Queen Rania with students at the Princess Rahma Bint Al Hassan School
Her Majesty Queen Rania on Sunday highlighted the vital role of technology in schools, as an essential tool to better prepare graduates for employment and to empower them
with skills needed for success in the workplace.
The Queen made the remarks during a visit to the Princess Rahma Bint Al Hassan Elementary School for Girls in the capital, where she inspected several Jordan Education Initiative (JEI) projects.
The JEI aims to introduce technology in local schools through innovative educational programmes that encourage both students and teachers to take full advantage of their benefits, according to a statement from Her Majesty\'s office.
Queen Rania was briefed on the JEI’s “leveraging of technology in project-based learning” programme, and a group of ninth grade students from the school demonstrated an interdisciplinary activity that combined science research and ICT.
Her Majesty sat down with a group of students and teachers to watch a video highlighting the projects implemented and the impact of these projects on students learning at the school.
A number of students shared their perspectives with the audience on projects they were involved in, and how these ventures influenced their learning and their personal growth.
Her Majesty stressed the importance of participatory technology that provides the students with a more interactive educational environment, and an enhanced understanding of their studies.
Rana Asfour, the school’s principal, explained the professional development opportunities that were offered by the JEI.
“Working with the JEI, we managed to explore new learning opportunities and avenues with our students, and the response couldn’t have been better,” she said.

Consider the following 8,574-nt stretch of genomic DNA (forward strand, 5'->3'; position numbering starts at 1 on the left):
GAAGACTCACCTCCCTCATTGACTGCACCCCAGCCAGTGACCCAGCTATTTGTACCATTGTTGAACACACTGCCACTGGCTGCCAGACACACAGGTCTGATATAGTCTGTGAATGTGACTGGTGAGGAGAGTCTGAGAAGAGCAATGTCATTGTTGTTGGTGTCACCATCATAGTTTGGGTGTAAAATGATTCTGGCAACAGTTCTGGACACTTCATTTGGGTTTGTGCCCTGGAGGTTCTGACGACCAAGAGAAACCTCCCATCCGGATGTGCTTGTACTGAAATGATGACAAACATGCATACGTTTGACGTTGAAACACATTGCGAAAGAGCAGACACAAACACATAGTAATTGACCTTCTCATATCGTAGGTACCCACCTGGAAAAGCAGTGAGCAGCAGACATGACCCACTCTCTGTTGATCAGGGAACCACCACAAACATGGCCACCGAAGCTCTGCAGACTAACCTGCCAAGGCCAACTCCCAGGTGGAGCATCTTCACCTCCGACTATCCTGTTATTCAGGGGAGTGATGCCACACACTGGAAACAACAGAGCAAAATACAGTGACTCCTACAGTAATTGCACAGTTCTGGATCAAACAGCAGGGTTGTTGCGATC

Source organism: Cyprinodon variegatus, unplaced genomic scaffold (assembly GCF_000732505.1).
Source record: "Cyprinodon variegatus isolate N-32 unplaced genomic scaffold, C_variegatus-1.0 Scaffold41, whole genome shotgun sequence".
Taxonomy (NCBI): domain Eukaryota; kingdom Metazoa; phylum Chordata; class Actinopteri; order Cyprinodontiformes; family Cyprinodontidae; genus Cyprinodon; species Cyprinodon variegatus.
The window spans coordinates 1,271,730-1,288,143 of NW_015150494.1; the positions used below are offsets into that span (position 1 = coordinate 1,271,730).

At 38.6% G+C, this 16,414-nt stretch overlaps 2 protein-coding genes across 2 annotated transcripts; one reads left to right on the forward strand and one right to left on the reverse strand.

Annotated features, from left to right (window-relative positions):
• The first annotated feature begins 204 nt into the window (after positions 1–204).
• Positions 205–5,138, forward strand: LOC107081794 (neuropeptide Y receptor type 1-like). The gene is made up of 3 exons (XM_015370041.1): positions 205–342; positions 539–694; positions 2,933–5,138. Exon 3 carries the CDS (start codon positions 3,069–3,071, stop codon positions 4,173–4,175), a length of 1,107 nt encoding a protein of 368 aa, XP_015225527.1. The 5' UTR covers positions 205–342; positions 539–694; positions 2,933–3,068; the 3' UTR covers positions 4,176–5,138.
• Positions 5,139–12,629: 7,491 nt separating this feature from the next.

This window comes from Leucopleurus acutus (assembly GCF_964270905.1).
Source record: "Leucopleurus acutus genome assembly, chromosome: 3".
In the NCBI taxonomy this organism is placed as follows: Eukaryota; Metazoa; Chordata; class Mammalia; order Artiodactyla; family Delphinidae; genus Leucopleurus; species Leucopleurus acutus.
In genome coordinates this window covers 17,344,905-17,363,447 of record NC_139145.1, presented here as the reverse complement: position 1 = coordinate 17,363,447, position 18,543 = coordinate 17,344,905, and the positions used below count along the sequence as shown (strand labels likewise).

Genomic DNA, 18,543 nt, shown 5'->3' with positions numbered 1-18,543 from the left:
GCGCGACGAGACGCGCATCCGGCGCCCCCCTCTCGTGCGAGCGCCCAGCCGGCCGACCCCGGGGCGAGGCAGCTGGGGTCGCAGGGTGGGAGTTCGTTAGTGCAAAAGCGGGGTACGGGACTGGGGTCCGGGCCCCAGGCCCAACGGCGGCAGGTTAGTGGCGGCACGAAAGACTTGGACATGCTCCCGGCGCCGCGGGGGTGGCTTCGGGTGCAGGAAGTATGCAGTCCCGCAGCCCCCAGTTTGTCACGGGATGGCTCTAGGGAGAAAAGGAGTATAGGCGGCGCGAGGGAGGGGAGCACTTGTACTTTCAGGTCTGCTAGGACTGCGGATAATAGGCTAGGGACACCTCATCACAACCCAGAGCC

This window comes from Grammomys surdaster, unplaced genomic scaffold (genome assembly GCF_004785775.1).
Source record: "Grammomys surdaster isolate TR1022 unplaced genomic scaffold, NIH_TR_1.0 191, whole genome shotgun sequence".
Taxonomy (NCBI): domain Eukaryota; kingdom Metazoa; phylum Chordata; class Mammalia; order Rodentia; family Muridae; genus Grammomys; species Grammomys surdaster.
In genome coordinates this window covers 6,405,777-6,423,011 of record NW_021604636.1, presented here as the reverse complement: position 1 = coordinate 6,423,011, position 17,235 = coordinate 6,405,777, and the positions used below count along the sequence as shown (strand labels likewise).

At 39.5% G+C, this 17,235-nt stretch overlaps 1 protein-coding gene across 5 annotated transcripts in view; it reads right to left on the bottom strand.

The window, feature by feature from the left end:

\"We saw a drastic change in the students’ and teachers’ outlook towards technology - from fear, intimidation and scepticism to total appreciation and embracement,\" Asfour added.
The JEI works in cooperation with the Ministry of Education to perform need-assessment studies and implement different programmes that introduce technology in public schools.
JEI CEO Haif Banayan yesterday highlighted challenges facing the initiative.
“The main challenge is confronting the fear of breaking our traditional educational mould, but working with many schools across the Kingdom, one can see that there seems to be a general agreement that technology in the classroom is as vital as the blackboard. And that is ultimately our goal,” he noted.
Her Majesty also joined a group of second graders from Qissaria School in Sweileh, who were working on the Math Wizz programme, which is currently being piloted in four public schools as part of the JEI’s use of technology to promote math skills.
The personalised learning with ICT project is piloted in two schools located in Um Abhara in Marj Al Hamam and Balqees School in Jabal Qalaa, the statement said.
Students in both schools received notebook computers with 3G Internet connectivity as part of the project, which aims at creating a radical change in learning and teaching practices through a student-centred approach and an interactive and motivating environment.
Her Majesty remotely visited ninth grade students in the Balqees School via Skype from the Princess Rahma School and heard from them about their experiences and how they have mastered new computer skills in their English lessons.